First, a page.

Don’t you love acronyms? No, us neither.
However, they do have some uses, and ‘D.E.F.’ is easier to say (and spell) than Delayed Ettringite Formation.
The formation of the mineral ettringite is a normal product of early cement hydration. Delayed ettringite formation (DEF) causes expansion and cracking of concrete associated with the delayed formation of this mineral. DEF typically results from elevated temperatures during curing (above about 70°C), as high temperature inhibits the normal early formation of ettringite.
DEF can cause cracking in heat-cured precast concrete components, several years after construction.
Importantly, external moisture is required for the phenomenon to occur. The availability of this moisture will dictate the rate and the extent of the resulting internal expansion.
Let’s run through that again!
- Ettringite is a mineral which normally forms within the concrete as it cures.
- Elevated curing temperatures (above 70°C) can inhibit the curing process and prevent full ettringite formation. (Steam-cured precast elements are at particular risk… more so if they are to be in close proximity to water – e.g. bridges or wharves.)
- When this formation hasn’t fully taken place at the curing stage, the reaction may recommence later in the life of the structure, leading to an internal expansion of the concrete and external cracking. This reaction is triggered and driven by ingress and movement of moisture.
- Cracking of the concrete leads to a cycle of degeneration, where reinforcing steel is exposed to corrosive or reactive elements. In short, the service life of the structure is significantly undermined.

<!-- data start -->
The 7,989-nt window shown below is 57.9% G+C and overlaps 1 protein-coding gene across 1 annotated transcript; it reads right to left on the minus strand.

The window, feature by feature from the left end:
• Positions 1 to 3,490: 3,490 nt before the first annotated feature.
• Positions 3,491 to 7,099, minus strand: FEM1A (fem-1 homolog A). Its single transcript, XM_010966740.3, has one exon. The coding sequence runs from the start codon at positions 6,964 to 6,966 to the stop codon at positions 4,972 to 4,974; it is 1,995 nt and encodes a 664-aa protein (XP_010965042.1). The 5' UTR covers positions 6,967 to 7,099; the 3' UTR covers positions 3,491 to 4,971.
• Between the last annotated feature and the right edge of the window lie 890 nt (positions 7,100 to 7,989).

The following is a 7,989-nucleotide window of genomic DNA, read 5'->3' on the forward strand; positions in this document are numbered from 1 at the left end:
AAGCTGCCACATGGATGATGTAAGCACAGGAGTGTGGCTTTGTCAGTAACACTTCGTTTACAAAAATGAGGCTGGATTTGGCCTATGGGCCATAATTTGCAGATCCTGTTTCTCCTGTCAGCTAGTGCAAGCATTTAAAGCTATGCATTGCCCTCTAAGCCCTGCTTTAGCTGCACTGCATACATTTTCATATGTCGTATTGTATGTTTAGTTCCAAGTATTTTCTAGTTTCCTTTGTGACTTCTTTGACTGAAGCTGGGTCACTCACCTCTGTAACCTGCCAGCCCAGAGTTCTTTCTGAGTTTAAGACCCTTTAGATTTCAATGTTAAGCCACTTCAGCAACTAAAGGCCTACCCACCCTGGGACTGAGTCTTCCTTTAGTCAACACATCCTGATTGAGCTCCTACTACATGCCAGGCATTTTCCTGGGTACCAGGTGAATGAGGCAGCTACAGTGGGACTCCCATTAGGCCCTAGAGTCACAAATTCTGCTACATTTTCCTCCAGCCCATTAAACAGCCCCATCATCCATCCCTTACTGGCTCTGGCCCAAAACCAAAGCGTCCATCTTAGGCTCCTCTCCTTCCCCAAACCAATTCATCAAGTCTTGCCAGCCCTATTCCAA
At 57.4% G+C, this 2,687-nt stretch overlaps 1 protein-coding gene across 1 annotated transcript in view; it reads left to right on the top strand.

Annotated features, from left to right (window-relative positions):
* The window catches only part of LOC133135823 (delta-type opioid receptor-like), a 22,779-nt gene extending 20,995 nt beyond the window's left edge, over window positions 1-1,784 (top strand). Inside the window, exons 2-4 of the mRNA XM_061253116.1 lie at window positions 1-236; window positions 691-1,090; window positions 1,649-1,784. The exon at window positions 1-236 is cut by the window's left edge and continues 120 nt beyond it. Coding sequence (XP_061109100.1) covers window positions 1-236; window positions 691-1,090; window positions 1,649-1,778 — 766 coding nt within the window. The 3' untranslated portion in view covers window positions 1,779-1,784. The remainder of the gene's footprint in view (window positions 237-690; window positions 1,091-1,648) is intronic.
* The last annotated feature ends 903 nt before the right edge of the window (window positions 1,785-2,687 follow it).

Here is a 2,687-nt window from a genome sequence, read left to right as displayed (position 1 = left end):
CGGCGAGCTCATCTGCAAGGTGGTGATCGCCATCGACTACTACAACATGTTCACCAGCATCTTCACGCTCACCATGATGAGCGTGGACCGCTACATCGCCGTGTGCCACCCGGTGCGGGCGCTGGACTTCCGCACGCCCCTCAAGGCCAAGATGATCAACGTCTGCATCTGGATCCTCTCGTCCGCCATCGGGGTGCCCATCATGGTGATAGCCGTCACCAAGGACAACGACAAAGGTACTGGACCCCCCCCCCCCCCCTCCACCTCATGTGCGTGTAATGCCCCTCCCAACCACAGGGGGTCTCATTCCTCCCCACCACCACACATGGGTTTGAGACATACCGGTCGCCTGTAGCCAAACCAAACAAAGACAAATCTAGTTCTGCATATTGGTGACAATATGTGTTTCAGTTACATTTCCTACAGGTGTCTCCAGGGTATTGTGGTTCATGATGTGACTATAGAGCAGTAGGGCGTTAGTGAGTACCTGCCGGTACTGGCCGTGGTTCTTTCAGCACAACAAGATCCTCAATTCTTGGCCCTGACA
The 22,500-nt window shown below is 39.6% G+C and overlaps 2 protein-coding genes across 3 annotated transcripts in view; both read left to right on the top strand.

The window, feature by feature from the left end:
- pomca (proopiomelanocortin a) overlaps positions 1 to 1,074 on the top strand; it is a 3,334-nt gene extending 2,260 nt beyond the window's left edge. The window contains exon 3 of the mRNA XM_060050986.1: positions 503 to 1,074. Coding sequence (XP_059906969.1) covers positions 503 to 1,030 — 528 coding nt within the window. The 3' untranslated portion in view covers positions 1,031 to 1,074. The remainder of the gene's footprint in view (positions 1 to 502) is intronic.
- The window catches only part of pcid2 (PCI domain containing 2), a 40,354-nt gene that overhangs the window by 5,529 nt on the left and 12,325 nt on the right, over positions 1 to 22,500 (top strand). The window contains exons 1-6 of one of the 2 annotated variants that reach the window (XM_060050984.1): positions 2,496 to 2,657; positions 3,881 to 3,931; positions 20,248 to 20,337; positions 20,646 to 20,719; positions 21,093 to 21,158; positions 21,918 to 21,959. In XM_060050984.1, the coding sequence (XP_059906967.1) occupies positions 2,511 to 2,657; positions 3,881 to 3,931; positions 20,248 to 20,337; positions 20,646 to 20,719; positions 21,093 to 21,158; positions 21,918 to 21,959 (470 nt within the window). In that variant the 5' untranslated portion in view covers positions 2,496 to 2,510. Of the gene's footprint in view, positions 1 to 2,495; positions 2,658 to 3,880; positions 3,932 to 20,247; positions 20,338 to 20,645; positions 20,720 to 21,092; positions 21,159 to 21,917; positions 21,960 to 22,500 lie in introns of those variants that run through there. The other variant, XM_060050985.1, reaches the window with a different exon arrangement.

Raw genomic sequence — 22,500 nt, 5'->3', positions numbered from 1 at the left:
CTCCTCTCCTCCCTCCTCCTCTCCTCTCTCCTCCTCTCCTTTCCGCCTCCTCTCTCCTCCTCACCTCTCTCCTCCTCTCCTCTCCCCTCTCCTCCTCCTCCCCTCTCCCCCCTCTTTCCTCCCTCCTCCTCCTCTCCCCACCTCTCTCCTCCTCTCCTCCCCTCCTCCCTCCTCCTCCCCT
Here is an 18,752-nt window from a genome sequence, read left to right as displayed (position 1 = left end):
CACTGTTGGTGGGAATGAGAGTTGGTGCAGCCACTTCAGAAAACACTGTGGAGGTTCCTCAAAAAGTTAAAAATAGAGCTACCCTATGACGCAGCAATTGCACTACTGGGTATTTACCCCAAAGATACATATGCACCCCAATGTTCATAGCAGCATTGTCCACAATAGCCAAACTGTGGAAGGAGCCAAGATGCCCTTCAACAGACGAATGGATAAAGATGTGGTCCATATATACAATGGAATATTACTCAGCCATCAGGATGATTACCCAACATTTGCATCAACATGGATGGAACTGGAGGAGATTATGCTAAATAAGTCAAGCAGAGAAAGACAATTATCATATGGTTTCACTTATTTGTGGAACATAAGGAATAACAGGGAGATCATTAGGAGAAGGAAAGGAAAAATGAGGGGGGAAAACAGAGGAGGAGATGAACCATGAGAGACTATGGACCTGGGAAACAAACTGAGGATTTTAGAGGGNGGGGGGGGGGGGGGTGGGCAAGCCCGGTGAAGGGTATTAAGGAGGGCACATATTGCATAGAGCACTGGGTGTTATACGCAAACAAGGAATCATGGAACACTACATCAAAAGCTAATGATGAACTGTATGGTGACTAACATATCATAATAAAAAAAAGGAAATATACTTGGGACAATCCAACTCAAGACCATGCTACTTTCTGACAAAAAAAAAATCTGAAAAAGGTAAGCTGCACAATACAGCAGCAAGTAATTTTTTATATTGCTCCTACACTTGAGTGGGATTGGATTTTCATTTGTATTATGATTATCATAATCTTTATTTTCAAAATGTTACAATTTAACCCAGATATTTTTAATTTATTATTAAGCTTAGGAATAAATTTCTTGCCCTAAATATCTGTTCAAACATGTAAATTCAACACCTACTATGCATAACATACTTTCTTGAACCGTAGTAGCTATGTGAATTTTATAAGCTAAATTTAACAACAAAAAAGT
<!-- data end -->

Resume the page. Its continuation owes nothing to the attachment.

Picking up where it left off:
True, it’s not as simple as it sounds.
When concrete starts to degenerate, it’s often difficult or controversial to dictate what the primary cause may be. Chlorides may be present. ASR and DEF have many similarities in their activity, complicating diagnosis. It’s even harder if the degenerative cycle has become severe, when the causal diagnosis may become moot in any case. So it’s important to keep a balanced outlook on risk factors.
Having said all that —
If excessive curing temperatures are recorded, the DEF risk factor is more or less built-in. It’s highly likely that curing has been impacted and inhibited to some extent.
So — does that structural element need to be rejected? Single bridge beams, for example, are extremely costly – not something to lightly toss in the trash.
There is a solution.
Concrete hydrogel treatments bind up the moisture within the pores of the concrete and prevent further moisture from entering. By binding the moisture into a hydrogel, you effectively prevent the whole DEF process commencing – provided treatment is applied early enough. Precast elements, instead of being rejected, can be treated by spray application and sent to site with confidence.
Interestingly, this same treatment will also prevent ASR later in life, and for the same reasons: the ASR process is dependent on the availability of moisture for its reactivity. Hydrogels also protect against chlorides and other contaminants – these need moisture to carry them to the reinforcing steel. Very simple principle – many benefits.
And it’s a cost-effective process – particularly compared to the expense of re-making the failures.
Hydrogel treatment remains effective for the life of the concrete and helps ensure the intended service life of the structure is preserved.
Note, too, that if DEF cracking does begin to show on an existing structure, hydrogels may still be able to help, depending on the degree of advancement of the condition. Hydrogel treatment can seal existing non-structural cracks up to 0.5mm, and will still immobilise moisture, helping arrest the reaction within the concrete.
Intrigued? Get in touch today to learn more!